Why is Command & Control Leadership Bad for Business?
More work: It's hard work to manage people when they have no autonomy or authority to make decisions.
More expensive: You need a lot more management staff to supervise people who are not measuring or managing their own performance.
Underutilization: You hire smart and capable people, give them the responsibility of making your business better--they will be more loyal and appreciative when they bring more value to your organization.
High risk: When work doesn't go as planned, which happens often, your team is not empowered to handle the challenge. The result is lost productivity, dissatisfied customers, disgruntled workers, management stress, opportunity costs, and the list goes on-and-on.
Why is Guide & Support Leadership Good for Business?
Less work: By giving people the autonomy and authority to make decisions, you elevate and reduce the work of managers.
Cost-effective: Fewer managers and supervisors means that you save money on overseers of work and hire more producers of work.
Environment of trust: With less micromanagement and more earned-trust, workers perform better and continuously improve.
Low risk: As workers are empowered to handle everyday situations, stress decreases, productivity increases, and satisfaction improves.
How to Develop a Guide & Support Leadership Culture
The final key area of consideration in Command & Control versus Guide & Support leadership is training. When employees know the boundaries of their decision-making capacity, they can independently represent the company's best interests and confidently respond to challenges as they arise.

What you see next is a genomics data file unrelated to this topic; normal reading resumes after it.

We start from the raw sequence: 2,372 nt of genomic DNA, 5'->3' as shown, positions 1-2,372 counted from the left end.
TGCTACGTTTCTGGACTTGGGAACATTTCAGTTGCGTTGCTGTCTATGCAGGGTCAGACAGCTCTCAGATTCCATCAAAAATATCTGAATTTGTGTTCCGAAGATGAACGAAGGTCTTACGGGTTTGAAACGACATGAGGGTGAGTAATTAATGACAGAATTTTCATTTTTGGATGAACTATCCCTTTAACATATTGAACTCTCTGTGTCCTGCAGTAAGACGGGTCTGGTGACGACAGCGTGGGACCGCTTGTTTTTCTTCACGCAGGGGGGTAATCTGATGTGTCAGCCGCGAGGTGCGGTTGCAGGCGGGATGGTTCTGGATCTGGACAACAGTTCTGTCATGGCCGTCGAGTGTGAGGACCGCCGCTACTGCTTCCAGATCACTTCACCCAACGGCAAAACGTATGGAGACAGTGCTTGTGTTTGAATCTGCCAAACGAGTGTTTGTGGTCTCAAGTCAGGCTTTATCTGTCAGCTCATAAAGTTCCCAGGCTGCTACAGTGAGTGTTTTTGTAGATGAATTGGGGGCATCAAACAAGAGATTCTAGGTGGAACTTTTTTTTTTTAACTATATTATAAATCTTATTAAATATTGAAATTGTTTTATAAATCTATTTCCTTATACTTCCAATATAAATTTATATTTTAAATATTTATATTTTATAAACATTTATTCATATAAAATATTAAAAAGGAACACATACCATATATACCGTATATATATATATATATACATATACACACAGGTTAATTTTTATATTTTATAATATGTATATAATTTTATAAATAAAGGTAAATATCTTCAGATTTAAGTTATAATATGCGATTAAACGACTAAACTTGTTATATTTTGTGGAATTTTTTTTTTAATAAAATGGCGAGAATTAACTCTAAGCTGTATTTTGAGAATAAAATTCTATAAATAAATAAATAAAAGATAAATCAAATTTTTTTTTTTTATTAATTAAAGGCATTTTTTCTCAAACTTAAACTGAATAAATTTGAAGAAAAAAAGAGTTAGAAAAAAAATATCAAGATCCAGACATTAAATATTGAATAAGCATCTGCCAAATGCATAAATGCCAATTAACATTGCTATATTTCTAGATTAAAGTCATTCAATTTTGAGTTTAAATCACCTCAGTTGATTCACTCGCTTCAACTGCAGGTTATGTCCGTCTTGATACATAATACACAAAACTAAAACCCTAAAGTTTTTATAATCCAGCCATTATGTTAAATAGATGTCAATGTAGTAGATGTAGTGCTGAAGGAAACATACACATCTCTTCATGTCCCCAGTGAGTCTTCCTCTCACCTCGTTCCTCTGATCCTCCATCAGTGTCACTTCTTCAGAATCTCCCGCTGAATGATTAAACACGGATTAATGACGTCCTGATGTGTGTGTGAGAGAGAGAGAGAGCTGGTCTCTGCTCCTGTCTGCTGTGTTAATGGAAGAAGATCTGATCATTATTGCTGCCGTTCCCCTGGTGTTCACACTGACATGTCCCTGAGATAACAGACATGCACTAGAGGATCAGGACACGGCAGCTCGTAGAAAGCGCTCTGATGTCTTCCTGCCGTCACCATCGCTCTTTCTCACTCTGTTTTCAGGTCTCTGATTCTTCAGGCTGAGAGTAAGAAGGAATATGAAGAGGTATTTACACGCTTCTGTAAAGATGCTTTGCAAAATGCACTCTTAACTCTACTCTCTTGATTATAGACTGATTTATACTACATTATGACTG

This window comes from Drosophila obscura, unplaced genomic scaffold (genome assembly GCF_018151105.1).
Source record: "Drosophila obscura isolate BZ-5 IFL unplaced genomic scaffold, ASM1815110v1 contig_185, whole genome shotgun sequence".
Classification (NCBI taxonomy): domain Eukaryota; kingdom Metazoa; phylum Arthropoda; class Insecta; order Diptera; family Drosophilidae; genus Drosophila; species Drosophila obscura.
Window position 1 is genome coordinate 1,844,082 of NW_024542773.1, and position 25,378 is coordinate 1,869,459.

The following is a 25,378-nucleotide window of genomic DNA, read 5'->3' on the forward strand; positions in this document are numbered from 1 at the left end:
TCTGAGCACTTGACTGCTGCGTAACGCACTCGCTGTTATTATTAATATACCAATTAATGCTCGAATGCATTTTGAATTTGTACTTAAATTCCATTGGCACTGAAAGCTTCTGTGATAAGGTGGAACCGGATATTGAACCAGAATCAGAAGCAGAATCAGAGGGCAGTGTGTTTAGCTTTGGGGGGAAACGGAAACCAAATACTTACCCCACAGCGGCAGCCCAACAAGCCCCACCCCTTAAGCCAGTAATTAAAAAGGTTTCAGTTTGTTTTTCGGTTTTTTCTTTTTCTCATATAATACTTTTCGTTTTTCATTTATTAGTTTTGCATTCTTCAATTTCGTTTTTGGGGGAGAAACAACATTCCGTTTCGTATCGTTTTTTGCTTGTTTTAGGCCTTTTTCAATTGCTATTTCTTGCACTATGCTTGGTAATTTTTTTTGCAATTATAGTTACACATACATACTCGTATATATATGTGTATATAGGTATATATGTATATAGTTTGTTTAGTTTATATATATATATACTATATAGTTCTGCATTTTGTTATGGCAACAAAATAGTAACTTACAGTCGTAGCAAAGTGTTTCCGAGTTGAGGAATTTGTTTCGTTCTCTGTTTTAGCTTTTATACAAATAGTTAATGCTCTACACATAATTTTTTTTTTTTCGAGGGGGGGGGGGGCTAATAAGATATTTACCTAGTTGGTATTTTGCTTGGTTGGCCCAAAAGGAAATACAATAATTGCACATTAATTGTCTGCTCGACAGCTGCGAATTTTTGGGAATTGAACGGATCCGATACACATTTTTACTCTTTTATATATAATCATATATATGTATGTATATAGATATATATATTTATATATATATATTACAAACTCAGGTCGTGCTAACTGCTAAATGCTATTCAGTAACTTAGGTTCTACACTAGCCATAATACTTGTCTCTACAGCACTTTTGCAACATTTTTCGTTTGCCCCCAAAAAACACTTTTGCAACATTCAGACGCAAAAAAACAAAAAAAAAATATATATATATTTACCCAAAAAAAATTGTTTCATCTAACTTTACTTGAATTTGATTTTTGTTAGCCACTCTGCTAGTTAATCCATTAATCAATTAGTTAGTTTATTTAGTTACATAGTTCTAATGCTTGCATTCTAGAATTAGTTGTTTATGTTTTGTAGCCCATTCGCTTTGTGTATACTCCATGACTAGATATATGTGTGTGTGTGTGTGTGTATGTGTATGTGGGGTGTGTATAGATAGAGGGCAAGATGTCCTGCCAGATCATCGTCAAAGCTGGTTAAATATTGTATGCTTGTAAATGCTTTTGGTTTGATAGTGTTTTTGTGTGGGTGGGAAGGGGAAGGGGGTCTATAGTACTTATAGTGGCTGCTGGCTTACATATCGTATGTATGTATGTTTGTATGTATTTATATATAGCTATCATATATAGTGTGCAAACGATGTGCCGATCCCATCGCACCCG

Establish guardrail parameters and within those guardrails allow your team to make choices, decisions, and mistakes.
Train your team to know when they are about to bump into a guardrail and who to ask for help before the problem escalates.
Establish realistic expectations in partnership with your team so everyone agrees on expectations and how performance will be measured.
Develop KPIs to quantify performance and provide everyone visibility as to where they stand in regard to agreed-upon performance.
Trust. Allow your highly qualified team to make informed decisions autonomously without always asking for permission.
When people understand the bounds of their position they have full authority to make decisions within those guidelines. The wider those guidelines, the more accountability an employee has earned to make decisions and act in the company's best interests.
Tara’s first revenue revelation occurred at age 3 when she realized that there is a market for gravel washed in a dog watering bowl. She has since devoted her career to problem-solving and progress-innovating as she managerially supported 76 companies in 8 distinct industries before the age of 40. She has been an owner, key executive, fractional manager or strategic advisor in building business development operations for 41 owner-operated small businesses and startups. She is now CEO of Atomic Revenue, constant innovator of progress, mom of two energetic young girls, as well as writer and speaker on related topics.